David Oyelowo has been a first-rate responder. The 38-year-old English actor has spent the better part of his career — opposite stars and icons, heroes and villains — in beta. That is about to change.
Earlier this week, the Oscar machine’s gears started churning for him when the first audiences, at AFI Fest in Los Angeles, saw his performance as Dr. Martin Luther King Jr. in Ava DuVernay’s Selma. The movie is not out in limited release until December, but the bandying is in full boom. Which should not be a surprise. There is perhaps no more formidable, iconic role in 20th century American history than MLK — it’s like trying to portray Edison’s first light bulb. Oyelowo is tasked with embodying a face that every child knows, a sonorous voice most every American has committed to memory. And while the actor has an increasingly “Oh, him” visibility, this is a role unlike anything that’s come before.
Oyelowo first emerged in his native England on Spooks (known in this country as MI-5), the long-running BBC spy drama. Oyelowo was Danny Hunter, a suave case officer, for three seasons. He’s the first character of significance we see on the show, and an early emblem of the clean-nosed, earnestly committed men that Oyelowo has come to specialize in. He evinces sincerity, forthrightness, a little bit of rebel spirit. Classically trained and with years of theater experience, Oyelowo slowly began to make incursions into Hollywood after Spooks, first as a patrol officer in the doomed Clive Owen–Jennifer Aniston thriller Derailed, then as Joseph in ABC’s Diddy-led adaptation of A Raisin in the Sun. His role in Rise of the Planet of the Apes — as the half-nefarious, half-dunderheaded corporate stooge Steven Jacobs — was the first major role in an American movie with an audience, and he was asked to seem dumber and sillier than James Franco. He half-succeeds. In The Help, he was the baleful Preacher Green, a gumball machine dispensing chewy aphorisms. He was Lightning Little in George Lucas’s beleaguered Red Tails, and the fourth lead behind Brittany Snow (!), Christian Serratos (?), and Evan Ross ( ¯\_(ツ)_/¯) in the barely-seen 96 Minutes. With stops and starts, a young black actor quietly eased his way into view in America.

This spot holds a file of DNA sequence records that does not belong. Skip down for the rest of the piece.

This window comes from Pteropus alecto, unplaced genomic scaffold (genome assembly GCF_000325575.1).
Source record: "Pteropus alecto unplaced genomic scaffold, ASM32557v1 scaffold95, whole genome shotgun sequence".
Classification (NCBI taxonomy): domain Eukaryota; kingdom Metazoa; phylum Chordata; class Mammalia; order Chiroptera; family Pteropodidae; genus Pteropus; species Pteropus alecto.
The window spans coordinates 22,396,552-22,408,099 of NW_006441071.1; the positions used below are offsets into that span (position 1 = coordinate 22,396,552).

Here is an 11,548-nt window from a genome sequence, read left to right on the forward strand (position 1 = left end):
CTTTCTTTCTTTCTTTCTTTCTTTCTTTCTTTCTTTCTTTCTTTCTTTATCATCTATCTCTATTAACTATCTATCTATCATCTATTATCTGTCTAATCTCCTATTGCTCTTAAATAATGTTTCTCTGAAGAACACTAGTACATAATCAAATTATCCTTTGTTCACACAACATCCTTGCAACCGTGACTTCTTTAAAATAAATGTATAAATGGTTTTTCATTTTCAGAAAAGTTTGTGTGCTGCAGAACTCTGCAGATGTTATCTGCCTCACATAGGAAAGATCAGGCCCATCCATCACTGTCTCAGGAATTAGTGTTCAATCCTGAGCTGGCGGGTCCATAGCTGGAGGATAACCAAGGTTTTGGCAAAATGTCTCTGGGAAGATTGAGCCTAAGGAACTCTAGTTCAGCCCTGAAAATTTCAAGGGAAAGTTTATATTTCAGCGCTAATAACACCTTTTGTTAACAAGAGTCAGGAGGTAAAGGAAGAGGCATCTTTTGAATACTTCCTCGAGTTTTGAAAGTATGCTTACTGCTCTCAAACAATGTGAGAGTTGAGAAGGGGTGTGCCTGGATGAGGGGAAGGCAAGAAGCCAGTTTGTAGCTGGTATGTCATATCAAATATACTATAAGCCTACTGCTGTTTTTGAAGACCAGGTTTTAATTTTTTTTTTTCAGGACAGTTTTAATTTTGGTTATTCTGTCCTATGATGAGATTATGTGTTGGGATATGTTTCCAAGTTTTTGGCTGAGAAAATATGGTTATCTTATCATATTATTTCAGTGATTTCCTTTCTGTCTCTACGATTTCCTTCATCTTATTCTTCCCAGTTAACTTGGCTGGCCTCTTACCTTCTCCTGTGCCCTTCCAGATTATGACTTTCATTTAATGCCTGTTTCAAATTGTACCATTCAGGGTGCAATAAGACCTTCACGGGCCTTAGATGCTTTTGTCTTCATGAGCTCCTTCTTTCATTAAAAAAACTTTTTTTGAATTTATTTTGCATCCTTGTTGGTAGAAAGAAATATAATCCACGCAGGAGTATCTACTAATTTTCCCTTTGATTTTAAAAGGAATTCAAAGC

Then something bizarre came along. Oyelowo was cast as the fascinatingly strange character of Yardley Acheman in Lee Daniels’s equally strange The Paperboy. In a movie in which Nicole Kidman urinates on a jellyfish-stung Zac Efron, Matthew McConaughey (easing into the McConaissance) is raped and mutilated, and John Cusack receives a psychically transferred orgasm, Oyelowo plays the most unpredictable character: a man initially presented as British and gay — callously in search of a successful journalism career — though eventually revealed to be neither. The Paperboy is a burlesque, and Yardley is ultimately the showstopper, a finger-snap magic trick who blows poor Efron off the screen while transforming before our eyes. Daniels makes Oyelowo an emblem for a kind of proto-code-switching — it’s a risky and dazzling performance — and you can never quite figure what Yardley is driving at until he tells you exactly that. Oyelowo didn’t draw much acclaim for Daniels’s movie, which was mostly considered a fiasco, but someone was paying attention. Since 96 Minutes, he has filmed 14 movies. And none of them star Brittany Snow.